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-   -   Question: breaking in a new engine & transmission questions (Unlimited Sport, 2013) (http://www.wranglerforum.com/f274/question-breaking-in-a-new-engine-and-transmission-questions-unlimited-sport-2013-a-256575.html)

TX 12 Gage 07-17-2013 09:08 PM

Question: breaking in a new engine & transmission questions (Unlimited Sport, 2013)
 
Hey guys I just bought my first new vehicle ever; a 2013 Jeep Wrangler Sport, 4-door. First Jeep I've ever owned and the newest manual I've ever driven (note: past vehicles have been '87 VW Fox (manual), '88 Chevy half-ton (auto), and '99 Brease(auto)); that being said I've got a couple questions about breaking in a new engine & transmission.

For what it's worth the current odometer reading is 270'ish.

From searching the forum/reading the owners manual I've seen references to:
- Do NOT exceed 50 mph until driving the vehicle 60 miles (completed)

- When cruising, give the engine a brief full-throttle acceleration
(Q: when doing this, what is the ideal RPM to reach?)

- Change engine oil at 500, 1500, 3000, and 5000 miles. After the 5000 mile mark proceed changing the engine oil at regular 5000 mile intervals.
(Q: what about the oil filter? does it need to be changed along with the oil during the break-in period)

- Because the vehicle is a 6-speed manual, does the transmission fluid need to be changed during the break-in period as well?

- Are there any other fluids that need to be changed? If so, at what intervals?

- What is the RPM "sweet spot" for shifting into a higher gear?
(I've currently been shifting around 2500-3000 RPMs)

- When cruising, is there an ideal RPM to drive at?


I know most of these questions are basic/beginner level questions but that is exactly what I am at the moment, a beginner. Any/all information is appreciated.

Afmcronnie 07-18-2013 04:08 AM

Ive had 4 new Jeeps in the last 5 years. Just drive it. Dont rev it over 4000 rpm until you get 2000 miles on it. I switch the oil and filter out at about 1000 miles, put synthetic in it and run it until the oil change indicator cues up. Dont worry about the trans and axles until scheduled maintenance, unless you get them wet. New motors, with precision machining, dont require a break-in like an old chevy that was re-built in my garage. Just dont beat on it.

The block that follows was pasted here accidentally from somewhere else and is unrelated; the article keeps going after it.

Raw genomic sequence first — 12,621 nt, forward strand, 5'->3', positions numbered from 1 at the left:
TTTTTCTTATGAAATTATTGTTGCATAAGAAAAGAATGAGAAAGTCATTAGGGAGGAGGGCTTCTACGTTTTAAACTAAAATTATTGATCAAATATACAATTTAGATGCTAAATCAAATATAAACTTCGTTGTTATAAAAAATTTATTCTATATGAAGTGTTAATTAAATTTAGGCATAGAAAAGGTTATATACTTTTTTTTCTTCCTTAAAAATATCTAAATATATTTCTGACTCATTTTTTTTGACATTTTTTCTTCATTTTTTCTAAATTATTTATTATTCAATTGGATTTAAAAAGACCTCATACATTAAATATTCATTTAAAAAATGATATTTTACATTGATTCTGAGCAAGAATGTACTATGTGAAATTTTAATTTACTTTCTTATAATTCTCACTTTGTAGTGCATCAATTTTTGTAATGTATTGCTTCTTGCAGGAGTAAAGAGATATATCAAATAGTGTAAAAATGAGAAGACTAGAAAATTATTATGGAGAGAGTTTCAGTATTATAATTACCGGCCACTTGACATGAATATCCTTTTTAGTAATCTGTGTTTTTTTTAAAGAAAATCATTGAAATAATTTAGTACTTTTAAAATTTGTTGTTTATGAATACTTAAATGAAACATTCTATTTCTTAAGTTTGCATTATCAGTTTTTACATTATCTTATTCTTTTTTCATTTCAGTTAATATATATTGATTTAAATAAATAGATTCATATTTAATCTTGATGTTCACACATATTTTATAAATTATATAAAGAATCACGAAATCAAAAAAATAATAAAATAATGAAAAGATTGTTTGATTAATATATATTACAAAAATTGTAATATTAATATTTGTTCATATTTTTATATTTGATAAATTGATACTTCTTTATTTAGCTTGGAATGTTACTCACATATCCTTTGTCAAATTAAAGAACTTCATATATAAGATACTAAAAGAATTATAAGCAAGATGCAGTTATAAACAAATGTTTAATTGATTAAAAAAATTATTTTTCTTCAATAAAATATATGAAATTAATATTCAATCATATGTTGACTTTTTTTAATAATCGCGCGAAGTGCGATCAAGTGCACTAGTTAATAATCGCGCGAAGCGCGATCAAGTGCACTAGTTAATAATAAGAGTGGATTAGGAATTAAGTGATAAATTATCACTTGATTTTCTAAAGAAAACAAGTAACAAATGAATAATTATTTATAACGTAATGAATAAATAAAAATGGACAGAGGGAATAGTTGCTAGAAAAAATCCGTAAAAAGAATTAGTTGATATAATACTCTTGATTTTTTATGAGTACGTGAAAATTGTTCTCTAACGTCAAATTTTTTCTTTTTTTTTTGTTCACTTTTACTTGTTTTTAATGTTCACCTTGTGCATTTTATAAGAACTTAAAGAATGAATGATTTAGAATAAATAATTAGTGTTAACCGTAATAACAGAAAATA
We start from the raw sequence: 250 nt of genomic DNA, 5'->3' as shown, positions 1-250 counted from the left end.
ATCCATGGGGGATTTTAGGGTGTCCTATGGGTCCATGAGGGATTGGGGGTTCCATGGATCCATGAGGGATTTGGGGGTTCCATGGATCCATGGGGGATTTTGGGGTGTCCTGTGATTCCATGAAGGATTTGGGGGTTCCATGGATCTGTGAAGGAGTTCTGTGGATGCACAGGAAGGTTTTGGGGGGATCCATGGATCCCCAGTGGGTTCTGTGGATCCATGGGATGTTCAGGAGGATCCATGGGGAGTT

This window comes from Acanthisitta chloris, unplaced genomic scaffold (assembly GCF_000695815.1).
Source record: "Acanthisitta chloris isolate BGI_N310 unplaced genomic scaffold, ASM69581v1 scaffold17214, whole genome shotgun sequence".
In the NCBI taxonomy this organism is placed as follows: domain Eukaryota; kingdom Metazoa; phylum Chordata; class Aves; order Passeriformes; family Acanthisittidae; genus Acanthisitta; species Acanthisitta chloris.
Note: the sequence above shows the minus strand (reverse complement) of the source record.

Martin10 07-18-2013 05:11 AM

Afmcronnie gave you damn good advice. You are over thinking it. Modern engines dont require soft break in periods. Just show some restraint the first 500 miles then drive it like you want. Do like he said and change the oil at 1000 miles with synthetic.

TX 12 Gage 07-18-2013 07:19 AM

Thanks for the info guys!

Lol, I get told that a lot (over thinking stuff)

Welding Rod 07-18-2013 08:20 AM

Just follow the owners manual for break in procedure and maintenance intervals.

I can't think of a poorly performing engine I have ever seen that wasnt the result of hard use before the engine was warmed up... This can ruin an engine. High revs or load in the first couple of seconds of start up is included here.

Never seen any problems related to engine break in if the owners manual was followed.

Personally I think it is a good idea to put some load on the (warm!) engine early on, as owners manuals suggest.

Martin10 07-18-2013 08:43 AM

Quote:

Originally Posted by Welding Rod (Post 3975542)
I can't think of a poorly performing engine I have ever seen that wasnt the result of hard use before the engine was warmed up... This can ruin an engine. High revs or load in the first couple of seconds of start up is included here.

Now that is the TRUTH. I watch in amazement as people jam it in gear and go flying off as soon as the engine fires. Just cant wait a few seconds for oil to get to the top end.

thejdj 07-18-2013 09:42 AM

Quote:

Originally Posted by Afmcronnie (Post 3975143)
...I switch the oil and filter out at about 1000 miles, put synthetic in it and run it until the oil change indicator cues up...

This is my plan. I just changed to synth last weekend at 1K and did not attempt to reset the indicator (I don't know if you even can when it is not lit) and now I will wait until the indicator lights up. Unless I can't wait and change it sooner.

boon4376 07-18-2013 09:54 AM

Quote:

Originally Posted by Afmcronnie (Post 3975143)